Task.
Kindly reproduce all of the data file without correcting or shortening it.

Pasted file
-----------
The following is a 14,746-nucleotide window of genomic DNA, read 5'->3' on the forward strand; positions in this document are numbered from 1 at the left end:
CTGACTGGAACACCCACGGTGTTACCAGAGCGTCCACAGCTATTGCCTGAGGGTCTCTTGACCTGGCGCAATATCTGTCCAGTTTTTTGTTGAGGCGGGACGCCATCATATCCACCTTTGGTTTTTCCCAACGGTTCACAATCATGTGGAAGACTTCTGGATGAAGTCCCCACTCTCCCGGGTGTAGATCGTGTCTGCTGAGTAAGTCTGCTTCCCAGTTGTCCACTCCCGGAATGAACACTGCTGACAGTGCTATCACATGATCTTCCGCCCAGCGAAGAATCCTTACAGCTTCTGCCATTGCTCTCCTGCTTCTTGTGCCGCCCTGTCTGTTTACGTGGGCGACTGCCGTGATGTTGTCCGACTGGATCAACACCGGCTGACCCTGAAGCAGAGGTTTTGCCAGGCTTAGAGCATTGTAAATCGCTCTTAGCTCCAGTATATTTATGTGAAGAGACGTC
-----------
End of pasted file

The following is a 14,746-nucleotide window of genomic DNA, read 5'->3' on the forward strand; positions in this document are numbered from 1 at the left end:
CTGACTGGAACACCCACGGTGTTACCAGAGCGTCCACAGCTATTGCCTGAGGGTCTCTTGACCTGGCGCAATATCTGTCCAGTTTTTTGTTGAGGCGGGACGCCATCATATCCACCTTTGGTTTTTCCCAACGGTTCACAATCATGTGGAAGACTTCTGGATGAAGTCCCCACTCTCCCGGGTGTAGATCGTGTCTGCTGAGTAAGTCTGCTTCCCAGTTGTCCACTCCCGGAATGAACACTGCTGACAGTGCTATCACATGATCTTCCGCCCAGCGAAGAATCCTTACAGCTTCTGCCATTGCTCTCCTGCTTCTTGTGCCGCCCTGTCTGTTTACGTGGGCGACTGCCGTGATGTTGTCCGACTGGATCAACACCGGCTGACCCTGAAGCAGAGGTTTTGCCAGGCTTAGAGCATTGTAAATCGCTCTTAGCTCCAGTATATTTATGTGAAGAGACGTC